Special Issue "Photonic Crystal Sensors"
Deadline for manuscript submissions: closed (31 December 2012)
Prof. Dr. Brian T. Cunningham
Department of Electrical and Computer Engineering, and Department of Bioengineering, Micro and Nanotechnology Laboratory, 208 N. Wright Street, Urbana, IL 61801, USA
Interests: photonic crystal label free biosensors; photonic crystal enhance fluorescence; point of care sensors; nanofabrication; bionanotechnology; disease diagnostics; spectroscopy
Since the first formal studies of multi-layer dielectric stacks by Lord Rayleigh in 1887 and subsequent research that lead to the term “photonic crystal” to be coined by Eli Yablonovitch and Sajeev John in 1987, the mathematics that describe the formation of photonic band gaps, low loss waveguiding, and standing wave optical resonances have included terms for the physical dimensions of the structure and the refractive indices of the structure’s materials. As the menu of possible photonic crystal structures has grown to include 3-dimensional “woodpile” stacks, inverse opals, 2-dimensional slabs, guided mode resonant filters, and photonic crystal fiber, the menu of material choices has also expanded to include a cornucopia of possibilities that include silicon, compound semiconductors, dielectrics, and organic (carbon-based) media. It was perhaps inevitable that scientists would begin to manipulate the physical “constants” of these photonic crystal structures (period, thickness, refractive index) to transform photonic crystals into sensors.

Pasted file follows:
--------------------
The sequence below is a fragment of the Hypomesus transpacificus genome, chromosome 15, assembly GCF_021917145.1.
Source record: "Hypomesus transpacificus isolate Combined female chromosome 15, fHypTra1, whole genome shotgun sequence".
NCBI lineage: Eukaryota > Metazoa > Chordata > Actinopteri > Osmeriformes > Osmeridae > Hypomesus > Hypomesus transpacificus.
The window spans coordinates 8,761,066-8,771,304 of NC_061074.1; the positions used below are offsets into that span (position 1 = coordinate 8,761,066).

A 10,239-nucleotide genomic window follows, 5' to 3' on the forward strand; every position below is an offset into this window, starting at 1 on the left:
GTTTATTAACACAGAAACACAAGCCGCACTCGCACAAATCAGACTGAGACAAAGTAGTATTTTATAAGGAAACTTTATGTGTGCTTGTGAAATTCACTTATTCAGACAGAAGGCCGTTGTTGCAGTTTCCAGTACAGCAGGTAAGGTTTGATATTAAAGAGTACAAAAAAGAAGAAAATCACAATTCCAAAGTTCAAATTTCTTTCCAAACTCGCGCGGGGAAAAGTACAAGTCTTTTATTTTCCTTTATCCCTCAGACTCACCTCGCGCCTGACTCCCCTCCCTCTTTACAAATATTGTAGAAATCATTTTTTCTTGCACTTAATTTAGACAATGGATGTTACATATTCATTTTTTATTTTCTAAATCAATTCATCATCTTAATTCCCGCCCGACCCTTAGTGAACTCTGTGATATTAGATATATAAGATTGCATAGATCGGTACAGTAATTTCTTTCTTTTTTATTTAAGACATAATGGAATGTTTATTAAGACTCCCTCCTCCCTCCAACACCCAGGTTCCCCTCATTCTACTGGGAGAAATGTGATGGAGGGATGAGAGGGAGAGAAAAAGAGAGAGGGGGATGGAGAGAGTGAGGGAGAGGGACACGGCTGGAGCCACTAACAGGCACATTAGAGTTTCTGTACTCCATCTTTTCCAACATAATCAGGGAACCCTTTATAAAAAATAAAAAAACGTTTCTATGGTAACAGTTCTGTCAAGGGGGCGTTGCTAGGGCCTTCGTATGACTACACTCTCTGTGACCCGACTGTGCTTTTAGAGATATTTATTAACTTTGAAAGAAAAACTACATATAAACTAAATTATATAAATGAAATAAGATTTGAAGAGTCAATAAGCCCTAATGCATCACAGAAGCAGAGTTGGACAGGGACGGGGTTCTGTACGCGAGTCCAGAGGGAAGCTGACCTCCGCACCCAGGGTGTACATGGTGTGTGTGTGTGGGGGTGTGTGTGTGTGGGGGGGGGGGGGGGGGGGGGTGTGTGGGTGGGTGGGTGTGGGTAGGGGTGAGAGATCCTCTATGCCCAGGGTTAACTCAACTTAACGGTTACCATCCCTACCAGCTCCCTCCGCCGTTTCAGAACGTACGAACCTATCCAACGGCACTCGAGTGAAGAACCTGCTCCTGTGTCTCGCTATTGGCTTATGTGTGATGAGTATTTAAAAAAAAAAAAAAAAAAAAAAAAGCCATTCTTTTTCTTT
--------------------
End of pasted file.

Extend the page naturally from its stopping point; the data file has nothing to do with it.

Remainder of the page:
In many respects, the photonic crystal is an ideal sensor system. By simply illuminating the structure with a laser, LED, or incandescent lamp, the reflected or transmitted spectrum reveals a great deal about its physical makeup. With the advent of miniature spectrometers, low-power LEDs, and semiconductor lasers, instrumentation for measuring the properties of photonic crystals has become miniature, inexpensive, and rugged. Meanwhile, the ability to inexpensively fabricate photonic crystal structures, despite their nanometer-scale features, has made remarkable advances, which now make them suitable even for sensor applications in which the device will be single-use disposable, as in point-of-care medical diagnostics. As a result, photonic crystal sensors allow high resolution and rapid measurement of structures within microfluidic channels, biomedical tubing, microtiter plates, test tubes, and flasks without the need for electrical contacts, a source of power on the device itself, or any direct physical contact to the detection instrument.
This special issue of Sensors journal will highlight many of the exciting sensing applications that utilize photonic crystal structures. We are soliciting papers that summarize scientifically novel and commercially important applications of photonic crystal structures as sensors. The issue will consider chemical, biological, optical, mechanical, thermal, magnetic, or any other signal transduction method that involves photonic crystal structures. Material systems involving polymers, silicon, compound semiconductors, dielectric stacks, optical fibers, self-assembled microspheres and others are all of interest.
Prof. Dr. Brian T. Cunningham